### Book chapter

## Algorithmic Statistics Revisited

A survey of main results in algorithmic statistics

### In book

In algorithmic statistics quality of a statistical hypothesis (a model) P for a data x is measured by two parameters: Kolmogorov complexity of the hypothesis and the probability P(x). A class of models SijSij that are the best at this point of view, were discovered. However these models are too abstract. To restrict the class of hypotheses for a data, Vereshchaginintroduced a notion of a strong model for it. An object is called normal if it can be explained by using strong models not worse than without this restriction. In this paper we show that there are “many types” of normal strings. Our second result states that there is a normal object x such that all models SijSij are not strong for x. Our last result states that every best fit strong model for a normal object is again a normal object.

Antistochastic strings are those strings that do not have any reasonable statistical explanation. We establish the follow property of such strings: every antistochastic string *x* is “holographic” in the sense that it can be restored by a short program from any of its part whose length equals the Kolmogorov complexity of *x*. Further we will show how it can be used for list decoding from erasing and prove that Symmetry of Information fails for total conditional complexity.

Algorithmic statistics has two different (and almost orthogonal) motivations. From the philosophical point of view, it tries to formalize how the statistics works and why some statistical models are better than others. After this notion of a "good model" is introduced, a natural question arises: it is possible that for some piece of data there is no good model? If yes, how often these bad ("non-stochastic") data appear "in real life"? Another, more technical motivation comes from algorithmic information theory. In this theory a notion of complexity of a finite object (=amount of information in this object) is introduced; it assigns to every object some number, called its algorithmic complexity (or Kolmogorov complexity). Algorithmic statistic provides a more fine-grained classification: for each finite object some curve is defined that characterizes its behavior. It turns out that several different definitions give (approximately) the same curve. In this survey we try to provide an exposition of the main results in the field (including full proofs for the most important ones), as well as some historical comments. We assume that the reader is familiar with the main notions of algorithmic information (Kolmogorov complexity) theory.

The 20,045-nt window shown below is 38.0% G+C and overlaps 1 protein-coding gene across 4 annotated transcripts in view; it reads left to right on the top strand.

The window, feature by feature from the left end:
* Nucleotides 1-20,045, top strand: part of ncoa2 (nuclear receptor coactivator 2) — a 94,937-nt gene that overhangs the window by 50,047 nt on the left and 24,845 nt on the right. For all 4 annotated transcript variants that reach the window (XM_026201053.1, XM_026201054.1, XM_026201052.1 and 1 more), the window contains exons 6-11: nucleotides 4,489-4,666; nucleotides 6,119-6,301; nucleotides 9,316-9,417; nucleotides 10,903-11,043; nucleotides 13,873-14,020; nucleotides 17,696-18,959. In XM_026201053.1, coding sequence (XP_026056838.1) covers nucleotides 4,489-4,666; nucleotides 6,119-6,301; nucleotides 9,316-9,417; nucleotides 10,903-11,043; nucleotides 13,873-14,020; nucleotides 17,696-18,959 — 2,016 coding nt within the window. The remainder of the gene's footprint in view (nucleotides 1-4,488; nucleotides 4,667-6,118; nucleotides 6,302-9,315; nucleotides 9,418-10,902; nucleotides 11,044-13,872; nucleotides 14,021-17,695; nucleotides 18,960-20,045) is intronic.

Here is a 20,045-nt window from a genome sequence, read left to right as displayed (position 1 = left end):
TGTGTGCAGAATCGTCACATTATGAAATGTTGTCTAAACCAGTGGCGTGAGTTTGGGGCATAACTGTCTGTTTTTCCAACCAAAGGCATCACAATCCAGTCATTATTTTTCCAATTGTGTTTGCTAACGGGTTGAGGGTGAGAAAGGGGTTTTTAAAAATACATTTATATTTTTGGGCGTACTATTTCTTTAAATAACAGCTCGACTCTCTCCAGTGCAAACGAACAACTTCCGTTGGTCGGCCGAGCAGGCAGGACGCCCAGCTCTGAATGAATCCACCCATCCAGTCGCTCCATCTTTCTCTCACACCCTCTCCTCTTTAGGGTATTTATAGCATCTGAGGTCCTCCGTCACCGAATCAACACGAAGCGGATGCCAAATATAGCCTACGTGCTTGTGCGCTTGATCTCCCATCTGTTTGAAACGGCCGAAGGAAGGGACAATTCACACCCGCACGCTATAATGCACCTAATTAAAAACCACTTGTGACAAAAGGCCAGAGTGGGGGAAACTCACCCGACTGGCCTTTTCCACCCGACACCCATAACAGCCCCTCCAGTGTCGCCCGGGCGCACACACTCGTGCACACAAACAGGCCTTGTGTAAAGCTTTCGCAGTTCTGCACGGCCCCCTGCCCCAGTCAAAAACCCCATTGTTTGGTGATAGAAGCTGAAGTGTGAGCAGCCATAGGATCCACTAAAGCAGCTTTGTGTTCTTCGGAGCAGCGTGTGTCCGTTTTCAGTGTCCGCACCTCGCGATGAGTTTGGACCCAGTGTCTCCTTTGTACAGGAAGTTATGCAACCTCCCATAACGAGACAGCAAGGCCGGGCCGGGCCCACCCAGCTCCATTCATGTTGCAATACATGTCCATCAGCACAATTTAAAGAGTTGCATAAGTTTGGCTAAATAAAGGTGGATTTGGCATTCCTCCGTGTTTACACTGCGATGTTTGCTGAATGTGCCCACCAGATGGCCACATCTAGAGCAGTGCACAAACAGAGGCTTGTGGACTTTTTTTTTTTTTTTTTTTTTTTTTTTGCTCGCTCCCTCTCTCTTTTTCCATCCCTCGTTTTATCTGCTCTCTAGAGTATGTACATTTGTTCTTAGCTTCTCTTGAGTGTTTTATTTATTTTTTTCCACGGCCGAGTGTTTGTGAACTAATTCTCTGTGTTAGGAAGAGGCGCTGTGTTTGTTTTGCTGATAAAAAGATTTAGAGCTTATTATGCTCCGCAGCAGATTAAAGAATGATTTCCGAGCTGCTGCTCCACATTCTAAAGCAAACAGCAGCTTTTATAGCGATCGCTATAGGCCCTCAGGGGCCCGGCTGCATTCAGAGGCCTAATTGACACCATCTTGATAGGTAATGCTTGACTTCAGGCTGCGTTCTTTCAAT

Algorithmic statistics looks for models of observed data that are good in the following sense: a model is simple (i.e., has small Kolmogorov complexity) and captures all the algorithmically discoverable regularities in the data. However, this idea can not be used in practice as is because Kolmogorov complexity is not computable. In this paper we develop an algorithmic version of algorithmic statistics that uses space-bounded Kolmogorov complexity. We prove a space-bounded version of a basic result from “classical” algorithmic statistics, the connection between optimality and randomness deficiences. The main tool is the Nisan–Wigderson pseudo-random generator. An extended abstract of this paper was presented at the 12th International Computer Science Symposium in Russia (Milovanov 10).

The notion of a strong sufficient statistic was introduced in [N.~Vereshchagin, Algorithmic Minimal Sufficient Statistic Revisited. \emph{Proc. 5th Conference on Computability in Europe}, CiE 2009, LNCS 5635, pp. 478-487]. In this paper, we give a survey of nice properties of strong sufficient statistics and show that there are strings for which complexity of every strong sufficient statistic is much larger than complexity of its minimal sufficient statistic.

We introduce the notion of a strong sufficient statistic for a given data string. We show that strong sufficient statistics have better properties than just sufficient statistics. We prove that there are “strange” data strings, whose minimal strong sufficient statistic have much larger complexity than the minimal sufficient statistic.